Since it has been admitted that appellee has discriminated on the basis of sex, the result in this case, turns, in effect, on the construction given to this exception.

We note, at the outset, that there is little legislative history to guide our interpretation. The amendment adding the word "sex" to "race, color, religion and national origin" was adopted one day before House passage of the Civil Rights Act. It was added on the floor and engendered little relevant debate. In attempting to read Congress' intent in these circumstances, however, it is reasonable to assume, from a reading of the statute itself, that one of Congress' main goals was to provide equal access to the job market for both men and women. Indeed, as this court in Weeks v. Southern Bell Telephone and Telegraph Co., 5 Cir., 408 F.2d 228 at 235 clearly stated, the purpose of the Act was to provide a foundation in the law for the principle of nondiscrimination. Construing the statute as embodying such a principle is based on the assumption that Congress sought a formula that would not only achieve the optimum use of our labor resources but, and more importantly, would enable individuals to develop as individuals.

Attainment of this goal, however, is, as stated above, limited by the bona fide occupational qualification exception in section 703(e). In construing this provision, we feel, as did the court in Weeks, supra, that it would be totally anomalous to do so in a manner that would, in effect, permit the exception to swallow the rule. Thus, we adopt the EEOC guidelines which state that "the Commission believes that the bona fide occupational qualification as to sex should be interpreted narrowly." 29 CFR 1604.1(a) Indeed, close scrutiny of the language of this exception compels this result. As one commentator has noted:

"The sentence contains several restrictive adjectives and phrases: it applies only `in those certain instances\' where there are `bona fide\' qualifications `reasonably necessary\' to the operation of that `particular\' enterprise. The care with which Congress has chosen the words to emphasize the function and to limit the scope of the exception indicates that it had no intention of opening the kind of enormous gap in the law which would exist if for example an employer could legitimately discriminate against a group solely because his employees, customers, or clients discriminated against that group. Absent much more explicit language, such a broad exception should not be assumed for it would largely emasculate the act." (emphasis added) 65 Mich.L.Rev. (1966).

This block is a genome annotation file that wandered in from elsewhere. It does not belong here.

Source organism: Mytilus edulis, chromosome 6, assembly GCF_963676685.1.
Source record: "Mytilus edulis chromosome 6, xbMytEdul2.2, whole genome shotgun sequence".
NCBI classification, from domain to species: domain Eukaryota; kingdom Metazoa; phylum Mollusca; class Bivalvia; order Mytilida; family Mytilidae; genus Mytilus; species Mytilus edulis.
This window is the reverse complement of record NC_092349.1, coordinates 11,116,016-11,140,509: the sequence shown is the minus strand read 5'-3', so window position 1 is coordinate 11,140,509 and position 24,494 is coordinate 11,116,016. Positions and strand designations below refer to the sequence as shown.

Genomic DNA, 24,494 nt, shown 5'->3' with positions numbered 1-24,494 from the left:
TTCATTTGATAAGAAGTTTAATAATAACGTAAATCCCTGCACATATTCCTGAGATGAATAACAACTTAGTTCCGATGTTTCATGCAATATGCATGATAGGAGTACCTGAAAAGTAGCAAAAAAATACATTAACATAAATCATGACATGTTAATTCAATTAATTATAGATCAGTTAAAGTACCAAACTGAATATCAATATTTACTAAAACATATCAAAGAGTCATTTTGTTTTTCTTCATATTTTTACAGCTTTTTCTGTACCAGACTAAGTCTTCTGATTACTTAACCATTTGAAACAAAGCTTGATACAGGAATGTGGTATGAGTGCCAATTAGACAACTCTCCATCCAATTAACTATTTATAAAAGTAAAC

Thus, it is with this orientation that we now examine the trial court's decision. Its conclusion was based upon (1) its view of Pan Am's history of the use of flight attendants; (2) passenger preference; (3) basic psychological reasons for the preference; and (4) the actualities of the hiring process.

Having reviewed the evidence submitted by Pan American regarding its own experience with both female and male cabin attendants it had hired over the years, the trial court found that Pan Am's current hiring policy was the result of a pragmatic process, "representing a judgment made upon adequate evidence acquired through Pan Am's considerable experience, and designed to yield under Pan Am's current operating conditions better average performance for its passengers than would a policy of mixed male and female hiring." (emphasis added) The performance of female attendants was better in the sense that they were superior in such non-mechanical aspects of the job as "providing reassurance to anxious passengers, giving courteous personalized service and, in general, making flights as pleasurable as possible within the limitations imposed by aircraft operations."

The trial court also found that Pan Am's passengers overwhelmingly preferred to be served by female stewardesses. Moreover, on the basis of the expert testimony of a psychiatrist, the court found that an...